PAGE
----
Investors in China take the most risk in the region, while Japanese investors are the most risk-averse, according to a newly-released Asian survey.
The study of investor behaviour across key Asian markets suggests that neither China nor Japan is effective at ensuring investors have a balanced portfolio allowing them to attain their long-term financial goals.
Manulife Financial studied investor behaviour in Hong Kong, mainland China, Taiwan, Singapore and Japan. Its conclusions are that investors' appetite for risk across the region is at odds with their behaviour, with investors expressing a preference for more stable investments while in reality choosing to invest in higher-risk vehicles.
In particular, at a time when Chinese retail investors are at the mercy of stock market volatility, Manulife’s research confirms they are holding a higher proportion of risk assets in their household portfolios (44% compared with 32% in Japan).
Japanese investors are known to be more circumspect and the study confirms that Chinese investors are also far more likely (27% compared to 12% in Japan) to invest in “risky penny stocks”.
A Japanese household will keep 41% of their assets in cash, and when they do choose to invest in equities, will prefer to buy more stable blue chip stocks (75% in comparison to only 51% in China).
Investors in China are more likely to make one-off investments in mutual funds, suggesting a desire to capitalise on market buoyancy for short-term gains, says Manulife. Meanwhile, the Japanese tend to invest in mutual funds via regular instalments, suggesting a more disciplined approach.
“The recent stock market slide in China can be considered a cautionary tale for investors taking on too much risk,” said Ronald Chan, Manulife’s chief equity investment officer for Asia.
“Many commentators were speculating that Chinese equities were in bubble territory by mid-March 2015. However, investors went on to accumulate an additional Rmb1 trillion ($160 billion) in debt to finance short-term investments in richly valued stocks before the market peaked in mid-June. In the correction that followed, more than US$3.4 trillion in equity value evaporated over the three-week period.”
Investors from four of the five markets surveyed ranked guaranteed income and capital guarantees as their top two considerations when making any new investment. Yet investors in these markets still ranked stocks and equities as the most preferred investment vehicle.
While investors in China ranked top of Manulife's risk appetite index, more than half of respondents said they would want to see a guaranteed income before considering a new investment. This is in comparison to only 20% of Japanese investors wanting to see guaranteed income, despite them being the most risk averse. This contradiction between investment attitude and behaviour suggests that the Japanese understand the need to take measured risks to create a balanced and diversified portfolio, but are unwilling to part with their cash in order to achieve this. Partly this is due, says Chan, to their already greater exposure to long-term investments via pensions and other savings products.
More than a third of Hong Kong investors worry about making the wrong investment decision (36%), yet their preference for direct investment in stocks is the highest amongst the wealthiest Asian markets, at 63%. Meanwhile, nearly half of investors in Taiwan (48%) say they are put off from investing in mutual funds because of concern about the risks involved, but conversely favour higher-risk penny stocks almost as much as investors in China (22%).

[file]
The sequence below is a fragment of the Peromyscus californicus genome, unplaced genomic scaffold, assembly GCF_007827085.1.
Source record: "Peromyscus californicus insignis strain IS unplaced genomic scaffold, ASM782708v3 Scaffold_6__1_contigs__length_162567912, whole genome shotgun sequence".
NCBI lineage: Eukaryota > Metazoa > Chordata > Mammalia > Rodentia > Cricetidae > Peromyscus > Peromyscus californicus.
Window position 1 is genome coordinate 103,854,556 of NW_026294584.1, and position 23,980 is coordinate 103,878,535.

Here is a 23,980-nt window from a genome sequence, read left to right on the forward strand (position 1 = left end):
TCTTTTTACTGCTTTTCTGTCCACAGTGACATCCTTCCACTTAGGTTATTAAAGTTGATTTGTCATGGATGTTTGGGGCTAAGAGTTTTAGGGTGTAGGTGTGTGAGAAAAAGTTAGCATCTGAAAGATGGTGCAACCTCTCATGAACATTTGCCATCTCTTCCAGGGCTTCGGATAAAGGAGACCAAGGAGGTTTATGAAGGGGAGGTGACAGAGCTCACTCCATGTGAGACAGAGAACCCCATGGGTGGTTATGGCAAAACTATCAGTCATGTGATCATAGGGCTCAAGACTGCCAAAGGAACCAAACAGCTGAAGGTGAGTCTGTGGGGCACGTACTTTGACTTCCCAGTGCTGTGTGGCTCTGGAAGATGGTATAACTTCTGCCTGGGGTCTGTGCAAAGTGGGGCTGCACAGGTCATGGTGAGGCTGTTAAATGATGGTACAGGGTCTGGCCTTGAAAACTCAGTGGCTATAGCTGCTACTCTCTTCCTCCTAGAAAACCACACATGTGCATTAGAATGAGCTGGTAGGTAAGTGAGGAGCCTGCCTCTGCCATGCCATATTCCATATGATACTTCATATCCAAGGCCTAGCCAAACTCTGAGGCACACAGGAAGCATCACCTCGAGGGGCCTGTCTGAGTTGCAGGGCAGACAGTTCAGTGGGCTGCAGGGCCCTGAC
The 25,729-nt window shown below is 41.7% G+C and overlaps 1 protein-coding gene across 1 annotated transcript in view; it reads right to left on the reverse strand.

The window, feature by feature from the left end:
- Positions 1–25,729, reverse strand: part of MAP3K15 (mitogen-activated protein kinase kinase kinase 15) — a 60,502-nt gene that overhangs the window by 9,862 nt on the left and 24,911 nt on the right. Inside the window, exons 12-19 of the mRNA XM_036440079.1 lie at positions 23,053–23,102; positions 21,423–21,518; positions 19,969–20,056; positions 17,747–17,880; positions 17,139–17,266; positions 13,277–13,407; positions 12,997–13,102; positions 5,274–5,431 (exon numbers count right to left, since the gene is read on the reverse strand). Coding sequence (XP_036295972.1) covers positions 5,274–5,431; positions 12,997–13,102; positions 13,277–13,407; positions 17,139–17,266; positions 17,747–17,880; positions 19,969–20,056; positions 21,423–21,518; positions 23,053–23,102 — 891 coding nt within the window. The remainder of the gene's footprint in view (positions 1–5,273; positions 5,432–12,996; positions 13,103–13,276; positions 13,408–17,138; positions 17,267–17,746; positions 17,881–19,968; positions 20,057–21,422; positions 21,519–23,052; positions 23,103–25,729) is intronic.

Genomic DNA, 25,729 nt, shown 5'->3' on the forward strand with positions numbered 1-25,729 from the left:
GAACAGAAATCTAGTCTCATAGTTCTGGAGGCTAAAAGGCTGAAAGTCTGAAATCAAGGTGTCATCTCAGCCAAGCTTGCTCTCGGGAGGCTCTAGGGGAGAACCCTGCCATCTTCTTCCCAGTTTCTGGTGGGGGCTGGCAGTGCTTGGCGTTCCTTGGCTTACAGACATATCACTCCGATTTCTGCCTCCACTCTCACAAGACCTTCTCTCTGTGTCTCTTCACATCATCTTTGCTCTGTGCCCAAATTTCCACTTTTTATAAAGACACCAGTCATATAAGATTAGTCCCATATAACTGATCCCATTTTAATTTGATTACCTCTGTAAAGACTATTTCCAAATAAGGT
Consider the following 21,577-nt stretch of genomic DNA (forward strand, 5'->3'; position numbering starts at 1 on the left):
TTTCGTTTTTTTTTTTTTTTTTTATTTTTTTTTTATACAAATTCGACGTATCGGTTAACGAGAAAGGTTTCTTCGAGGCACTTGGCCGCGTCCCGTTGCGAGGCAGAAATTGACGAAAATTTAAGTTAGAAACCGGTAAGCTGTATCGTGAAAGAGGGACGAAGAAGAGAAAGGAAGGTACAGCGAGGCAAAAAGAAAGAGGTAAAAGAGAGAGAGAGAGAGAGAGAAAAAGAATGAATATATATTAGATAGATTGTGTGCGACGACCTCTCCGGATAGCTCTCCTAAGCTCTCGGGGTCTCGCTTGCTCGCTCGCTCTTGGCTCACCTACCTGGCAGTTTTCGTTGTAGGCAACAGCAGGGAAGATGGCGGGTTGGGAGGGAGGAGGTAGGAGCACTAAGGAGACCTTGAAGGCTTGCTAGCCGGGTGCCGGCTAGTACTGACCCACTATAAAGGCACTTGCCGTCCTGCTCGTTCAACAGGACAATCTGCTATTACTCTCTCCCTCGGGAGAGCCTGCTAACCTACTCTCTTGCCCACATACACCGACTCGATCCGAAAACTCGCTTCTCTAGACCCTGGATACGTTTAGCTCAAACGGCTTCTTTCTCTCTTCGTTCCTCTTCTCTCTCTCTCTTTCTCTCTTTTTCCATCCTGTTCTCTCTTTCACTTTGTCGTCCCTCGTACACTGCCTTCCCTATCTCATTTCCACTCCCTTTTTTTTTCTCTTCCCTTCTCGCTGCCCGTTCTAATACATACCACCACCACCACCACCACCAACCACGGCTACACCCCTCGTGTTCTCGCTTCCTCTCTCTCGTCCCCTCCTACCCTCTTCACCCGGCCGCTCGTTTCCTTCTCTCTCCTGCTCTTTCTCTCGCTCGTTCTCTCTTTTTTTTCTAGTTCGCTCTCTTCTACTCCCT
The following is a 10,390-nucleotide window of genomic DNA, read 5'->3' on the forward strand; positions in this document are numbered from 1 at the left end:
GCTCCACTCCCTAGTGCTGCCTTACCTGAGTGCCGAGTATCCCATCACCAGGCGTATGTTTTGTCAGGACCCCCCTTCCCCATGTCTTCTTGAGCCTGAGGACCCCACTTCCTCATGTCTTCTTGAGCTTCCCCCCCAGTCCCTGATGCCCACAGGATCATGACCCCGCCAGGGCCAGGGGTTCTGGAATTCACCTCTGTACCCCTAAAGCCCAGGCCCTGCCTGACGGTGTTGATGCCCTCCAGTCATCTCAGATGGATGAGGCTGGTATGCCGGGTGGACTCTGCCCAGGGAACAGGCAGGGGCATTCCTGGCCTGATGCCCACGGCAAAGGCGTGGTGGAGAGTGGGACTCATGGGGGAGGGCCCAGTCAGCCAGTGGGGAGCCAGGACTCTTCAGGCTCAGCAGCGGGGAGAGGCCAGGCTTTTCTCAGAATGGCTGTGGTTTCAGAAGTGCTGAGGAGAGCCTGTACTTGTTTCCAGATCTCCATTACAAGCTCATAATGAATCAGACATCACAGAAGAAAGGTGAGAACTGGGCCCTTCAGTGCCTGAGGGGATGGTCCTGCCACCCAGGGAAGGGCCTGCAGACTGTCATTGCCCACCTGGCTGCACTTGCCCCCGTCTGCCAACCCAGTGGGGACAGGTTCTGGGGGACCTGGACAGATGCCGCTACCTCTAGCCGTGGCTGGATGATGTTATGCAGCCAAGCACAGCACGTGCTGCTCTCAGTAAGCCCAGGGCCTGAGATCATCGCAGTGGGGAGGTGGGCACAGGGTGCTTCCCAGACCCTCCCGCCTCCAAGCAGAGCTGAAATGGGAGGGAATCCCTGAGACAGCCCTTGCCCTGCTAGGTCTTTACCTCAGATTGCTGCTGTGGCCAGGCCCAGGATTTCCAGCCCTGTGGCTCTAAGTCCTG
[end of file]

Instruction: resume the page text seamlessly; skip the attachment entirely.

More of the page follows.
Risk tolerance ratios for asset allocation of household balance sheets are calculated by taking the percentage of investors in each of the market who hold higher risk assets (Real estate investment; mutual funds; stocks; ETFs) versus the percentage of investors who hold lower risk assets (cash/deposits; cash deposits in foreign currency; insurance; fixed income investment).
Michael Dommermuth, head of wealth and asset management for Asia at Manulife, said: “The key to addressing the seeming contradiction between risk appetite and investment behaviour is to help educate investors on the actual risk and potential returns represented by individual asset classes and the market conditions in which they best perform.”
Chan observes that in the more stable and mature markets, investors have learned to use mutual funds for regular income needs, but in less developed markets such as China, they are still at an early stage of developing products for this purpose.
He sees a big opportunity for fund groups to offer income and annuity type products, as the pension market expands in China, but it depends on how government policy evolves. He sees “very strong demand from corporate pensions, and the development of government pension schemes will be a key market for us to play in."
Currently, he observes “there is a lot of disconnect in the system,” in terms of people’s ignorance of long-term savings objectives but also in terms of the National Social Security Fund’s objectives and liability management. It is this immaturity that is partly responsible for the statistical anomaly of China in the Manulife study.
Manulife is currently focused on sales of its multi-asset asset allocation products through various channels, including MPF lifestyle funds in Hong Kong and corporate mandates in Singapore, especially with local authorities, says Chan: “Multi-asset is increasingly popular in Singapore and we expect this trend to be followed in Hong Kong. In Taiwan also, multi-asset is getting a lot of traction, even at a retail level.”